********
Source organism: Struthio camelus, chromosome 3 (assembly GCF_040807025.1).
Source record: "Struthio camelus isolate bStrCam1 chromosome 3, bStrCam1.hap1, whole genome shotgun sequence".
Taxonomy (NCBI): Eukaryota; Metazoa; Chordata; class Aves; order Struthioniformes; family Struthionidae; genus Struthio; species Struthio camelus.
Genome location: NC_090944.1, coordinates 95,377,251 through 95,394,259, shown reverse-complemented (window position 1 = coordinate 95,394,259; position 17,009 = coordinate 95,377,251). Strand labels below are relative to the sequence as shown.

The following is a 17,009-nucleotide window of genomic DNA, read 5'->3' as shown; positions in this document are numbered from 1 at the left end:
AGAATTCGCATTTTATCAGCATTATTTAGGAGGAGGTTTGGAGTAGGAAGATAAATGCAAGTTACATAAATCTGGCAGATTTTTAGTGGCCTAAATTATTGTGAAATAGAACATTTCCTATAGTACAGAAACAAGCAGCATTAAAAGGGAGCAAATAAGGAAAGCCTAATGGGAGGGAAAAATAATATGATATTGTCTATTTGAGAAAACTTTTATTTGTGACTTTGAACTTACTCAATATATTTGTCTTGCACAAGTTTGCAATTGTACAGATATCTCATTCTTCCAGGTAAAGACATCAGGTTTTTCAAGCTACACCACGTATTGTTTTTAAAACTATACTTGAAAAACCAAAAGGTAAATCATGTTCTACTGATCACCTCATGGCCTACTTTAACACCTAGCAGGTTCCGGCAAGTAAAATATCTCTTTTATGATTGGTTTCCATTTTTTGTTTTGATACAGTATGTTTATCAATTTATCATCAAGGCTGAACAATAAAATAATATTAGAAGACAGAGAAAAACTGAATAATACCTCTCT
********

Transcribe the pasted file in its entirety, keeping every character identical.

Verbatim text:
Source organism: Struthio camelus, chromosome 3 (assembly GCF_040807025.1).
Source record: "Struthio camelus isolate bStrCam1 chromosome 3, bStrCam1.hap1, whole genome shotgun sequence".
Taxonomy (NCBI): Eukaryota; Metazoa; Chordata; class Aves; order Struthioniformes; family Struthionidae; genus Struthio; species Struthio camelus.
Genome location: NC_090944.1, coordinates 95,377,251 through 95,394,259, shown reverse-complemented (window position 1 = coordinate 95,394,259; position 17,009 = coordinate 95,377,251). Strand labels below are relative to the sequence as shown.

The following is a 17,009-nucleotide window of genomic DNA, read 5'->3' as shown; positions in this document are numbered from 1 at the left end:
AGAATTCGCATTTTATCAGCATTATTTAGGAGGAGGTTTGGAGTAGGAAGATAAATGCAAGTTACATAAATCTGGCAGATTTTTAGTGGCCTAAATTATTGTGAAATAGAACATTTCCTATAGTACAGAAACAAGCAGCATTAAAAGGGAGCAAATAAGGAAAGCCTAATGGGAGGGAAAAATAATATGATATTGTCTATTTGAGAAAACTTTTATTTGTGACTTTGAACTTACTCAATATATTTGTCTTGCACAAGTTTGCAATTGTACAGATATCTCATTCTTCCAGGTAAAGACATCAGGTTTTTCAAGCTACACCACGTATTGTTTTTAAAACTATACTTGAAAAACCAAAAGGTAAATCATGTTCTACTGATCACCTCATGGCCTACTTTAACACCTAGCAGGTTCCGGCAAGTAAAATATCTCTTTTATGATTGGTTTCCATTTTTTGTTTTGATACAGTATGTTTATCAATTTATCATCAAGGCTGAACAATAAAATAATATTAGAAGACAGAGAAAAACTGAATAATACCTCTCT